In the solution provided and described with respect to FIG. 1, the category graphs may include information describing the relationships between the various categories. For example, the relationships may be defined in three categories: (i) is the same as; (ii) is parent of; and (iii) has the same children. These relationships describe how the categories relate to each other. For example, if “basketball” is a subcategory of “books” and “basketball” is also a subcategory of “tickets,” the children of “books” and “tickets” may be related even if they don't share other attributes. Alternatively, the relationships may be otherwise defined by a greater or fewer number categories or using other categories entirely.

In the solutions provided and described with respect to FIG. 1, the content/category graphs may include information describing the relationships between each of the respective products and associated attributes.

It is contemplated that the product graphs, category graphs and content/category graphs may exist as any number of individual or combined graphs. For example, the content/category graph may be part of the product graph as opposed to being a separate file or data structure.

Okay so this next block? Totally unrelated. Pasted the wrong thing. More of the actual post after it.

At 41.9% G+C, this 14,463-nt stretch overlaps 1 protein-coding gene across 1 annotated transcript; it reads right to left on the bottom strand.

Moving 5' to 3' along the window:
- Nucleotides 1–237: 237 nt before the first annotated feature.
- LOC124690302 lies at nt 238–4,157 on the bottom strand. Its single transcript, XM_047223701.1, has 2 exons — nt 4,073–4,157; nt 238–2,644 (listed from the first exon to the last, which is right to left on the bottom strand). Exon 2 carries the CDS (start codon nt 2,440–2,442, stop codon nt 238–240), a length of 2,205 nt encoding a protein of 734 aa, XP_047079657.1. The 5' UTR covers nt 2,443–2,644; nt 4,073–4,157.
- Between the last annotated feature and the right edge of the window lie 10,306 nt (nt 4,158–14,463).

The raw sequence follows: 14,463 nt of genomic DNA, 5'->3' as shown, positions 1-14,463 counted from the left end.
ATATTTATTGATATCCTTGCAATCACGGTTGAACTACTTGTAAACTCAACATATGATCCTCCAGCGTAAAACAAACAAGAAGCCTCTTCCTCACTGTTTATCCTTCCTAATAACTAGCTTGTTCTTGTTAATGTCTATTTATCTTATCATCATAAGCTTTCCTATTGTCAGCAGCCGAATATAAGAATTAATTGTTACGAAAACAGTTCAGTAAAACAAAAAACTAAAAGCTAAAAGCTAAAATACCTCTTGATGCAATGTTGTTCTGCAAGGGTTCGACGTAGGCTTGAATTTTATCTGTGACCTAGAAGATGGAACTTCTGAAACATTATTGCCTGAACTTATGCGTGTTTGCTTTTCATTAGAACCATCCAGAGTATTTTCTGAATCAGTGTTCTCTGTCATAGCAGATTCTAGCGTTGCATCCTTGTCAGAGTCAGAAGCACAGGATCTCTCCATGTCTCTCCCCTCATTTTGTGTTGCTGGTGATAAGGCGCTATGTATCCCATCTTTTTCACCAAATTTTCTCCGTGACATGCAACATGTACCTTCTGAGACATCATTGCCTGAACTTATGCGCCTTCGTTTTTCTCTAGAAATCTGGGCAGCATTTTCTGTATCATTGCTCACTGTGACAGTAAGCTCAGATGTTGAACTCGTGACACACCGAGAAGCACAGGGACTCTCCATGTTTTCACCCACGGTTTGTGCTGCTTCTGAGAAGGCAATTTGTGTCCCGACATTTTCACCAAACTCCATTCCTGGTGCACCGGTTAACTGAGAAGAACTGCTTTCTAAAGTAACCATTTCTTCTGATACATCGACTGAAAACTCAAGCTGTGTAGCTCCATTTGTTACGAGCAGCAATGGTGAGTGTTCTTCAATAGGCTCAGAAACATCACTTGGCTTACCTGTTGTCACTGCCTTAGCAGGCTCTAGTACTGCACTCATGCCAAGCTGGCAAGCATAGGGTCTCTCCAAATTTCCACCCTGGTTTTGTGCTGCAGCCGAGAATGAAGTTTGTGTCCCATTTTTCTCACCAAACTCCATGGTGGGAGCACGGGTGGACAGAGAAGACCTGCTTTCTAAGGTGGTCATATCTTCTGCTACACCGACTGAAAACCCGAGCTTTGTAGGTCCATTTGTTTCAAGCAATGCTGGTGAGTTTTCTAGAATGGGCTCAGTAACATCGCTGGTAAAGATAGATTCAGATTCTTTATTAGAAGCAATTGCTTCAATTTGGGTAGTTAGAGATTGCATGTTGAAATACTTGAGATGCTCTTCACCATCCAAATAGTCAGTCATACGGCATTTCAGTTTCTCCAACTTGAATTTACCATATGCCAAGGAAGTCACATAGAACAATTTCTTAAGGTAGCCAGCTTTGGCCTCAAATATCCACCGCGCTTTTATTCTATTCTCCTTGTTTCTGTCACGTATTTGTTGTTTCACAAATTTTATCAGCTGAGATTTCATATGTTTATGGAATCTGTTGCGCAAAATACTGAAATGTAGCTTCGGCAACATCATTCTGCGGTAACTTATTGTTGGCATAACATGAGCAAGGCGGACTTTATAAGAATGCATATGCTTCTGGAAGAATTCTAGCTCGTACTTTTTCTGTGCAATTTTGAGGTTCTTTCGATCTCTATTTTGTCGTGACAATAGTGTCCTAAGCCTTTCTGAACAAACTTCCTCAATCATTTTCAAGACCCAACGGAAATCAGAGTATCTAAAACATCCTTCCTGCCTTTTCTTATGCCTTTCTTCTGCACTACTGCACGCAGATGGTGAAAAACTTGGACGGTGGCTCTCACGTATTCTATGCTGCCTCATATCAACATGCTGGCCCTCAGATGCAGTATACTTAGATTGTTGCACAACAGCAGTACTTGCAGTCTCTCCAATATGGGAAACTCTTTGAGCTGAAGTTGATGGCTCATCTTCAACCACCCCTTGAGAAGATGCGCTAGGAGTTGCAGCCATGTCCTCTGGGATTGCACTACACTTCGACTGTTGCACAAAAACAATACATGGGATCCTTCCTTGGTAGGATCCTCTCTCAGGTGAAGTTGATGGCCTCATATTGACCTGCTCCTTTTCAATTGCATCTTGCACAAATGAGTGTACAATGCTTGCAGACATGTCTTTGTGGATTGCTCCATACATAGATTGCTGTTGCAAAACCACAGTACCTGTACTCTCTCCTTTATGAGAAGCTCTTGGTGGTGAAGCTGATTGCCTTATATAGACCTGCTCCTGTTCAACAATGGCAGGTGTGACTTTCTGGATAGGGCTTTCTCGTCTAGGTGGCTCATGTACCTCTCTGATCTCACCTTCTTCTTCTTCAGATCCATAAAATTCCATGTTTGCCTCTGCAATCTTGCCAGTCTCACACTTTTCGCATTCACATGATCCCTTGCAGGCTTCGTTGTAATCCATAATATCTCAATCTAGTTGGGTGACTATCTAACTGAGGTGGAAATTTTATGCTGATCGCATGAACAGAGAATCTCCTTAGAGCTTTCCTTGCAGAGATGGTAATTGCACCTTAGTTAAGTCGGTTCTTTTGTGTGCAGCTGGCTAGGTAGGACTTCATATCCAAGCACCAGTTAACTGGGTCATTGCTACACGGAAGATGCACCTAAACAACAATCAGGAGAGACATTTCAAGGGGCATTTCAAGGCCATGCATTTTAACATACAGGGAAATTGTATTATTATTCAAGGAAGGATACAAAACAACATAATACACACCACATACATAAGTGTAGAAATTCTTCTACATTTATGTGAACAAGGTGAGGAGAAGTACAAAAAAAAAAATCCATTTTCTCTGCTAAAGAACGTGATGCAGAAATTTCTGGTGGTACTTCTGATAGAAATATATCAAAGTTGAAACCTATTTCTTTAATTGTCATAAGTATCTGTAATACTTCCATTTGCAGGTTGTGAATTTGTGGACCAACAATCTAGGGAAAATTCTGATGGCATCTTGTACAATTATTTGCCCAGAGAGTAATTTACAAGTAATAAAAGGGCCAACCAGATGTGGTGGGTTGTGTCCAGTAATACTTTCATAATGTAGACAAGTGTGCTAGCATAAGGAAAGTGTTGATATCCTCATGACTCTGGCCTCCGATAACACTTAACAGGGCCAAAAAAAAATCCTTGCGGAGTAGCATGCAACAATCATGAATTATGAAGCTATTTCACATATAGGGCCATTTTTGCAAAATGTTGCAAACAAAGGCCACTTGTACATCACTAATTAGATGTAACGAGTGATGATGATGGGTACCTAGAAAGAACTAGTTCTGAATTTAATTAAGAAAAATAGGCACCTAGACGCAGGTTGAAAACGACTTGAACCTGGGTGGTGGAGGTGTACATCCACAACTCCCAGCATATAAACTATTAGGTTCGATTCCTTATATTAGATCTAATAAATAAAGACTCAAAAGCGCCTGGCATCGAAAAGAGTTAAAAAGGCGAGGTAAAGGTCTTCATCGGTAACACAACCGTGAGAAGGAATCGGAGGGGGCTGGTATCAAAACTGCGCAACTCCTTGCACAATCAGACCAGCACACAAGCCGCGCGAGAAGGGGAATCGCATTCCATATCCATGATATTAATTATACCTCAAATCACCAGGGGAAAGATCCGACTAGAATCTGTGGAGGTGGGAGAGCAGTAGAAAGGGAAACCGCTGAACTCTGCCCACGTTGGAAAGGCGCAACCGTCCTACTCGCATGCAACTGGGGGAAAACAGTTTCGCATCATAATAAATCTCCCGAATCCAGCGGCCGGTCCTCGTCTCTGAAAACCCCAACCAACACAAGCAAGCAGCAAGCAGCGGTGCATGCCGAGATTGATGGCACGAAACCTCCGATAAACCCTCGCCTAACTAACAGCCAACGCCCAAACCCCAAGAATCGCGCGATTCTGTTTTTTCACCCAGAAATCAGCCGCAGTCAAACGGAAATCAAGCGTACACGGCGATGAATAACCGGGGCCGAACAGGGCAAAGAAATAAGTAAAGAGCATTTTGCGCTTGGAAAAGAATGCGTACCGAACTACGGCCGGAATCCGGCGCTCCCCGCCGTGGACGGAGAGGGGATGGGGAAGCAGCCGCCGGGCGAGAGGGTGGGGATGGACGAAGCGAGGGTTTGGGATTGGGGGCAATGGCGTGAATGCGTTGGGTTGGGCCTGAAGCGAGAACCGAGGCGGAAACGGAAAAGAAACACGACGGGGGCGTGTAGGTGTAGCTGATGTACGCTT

It will be understood by the descriptions herein that the contextual relationship graphs may each relate to a classification, whether it be a product, category or a relationship between products and categories, such that the contextual relationship graph may be used to determine how strongly certain content or text corresponds to a particular classification by evaluating the strength of the relationships identified in the graph as compared to those relationships in the content being evaluated.

In the solution provided in FIG. 1, in response to a request to provide targeted content, the controller 14 directs a process to discover the relationship between the environment in which the content will be provided (i.e., the web page 22) and the content from which the targeted content will be selected. The process may be carried out online and in real-time. The following is an example of a process that may be used to select targeted content. It is understood that the following in merely one embodiment of a process that may be employed and that other processes may be used to select targeted content.

The process described herein is a method of determining the context of an environment in which targeted content is to be provided by analyzing the text located within that environment, such as, for example, the text located on the web page 22. However, it is understood that a similar process may be used to determine the context of an environment by analyzing images, audio content, or any other multimedia content.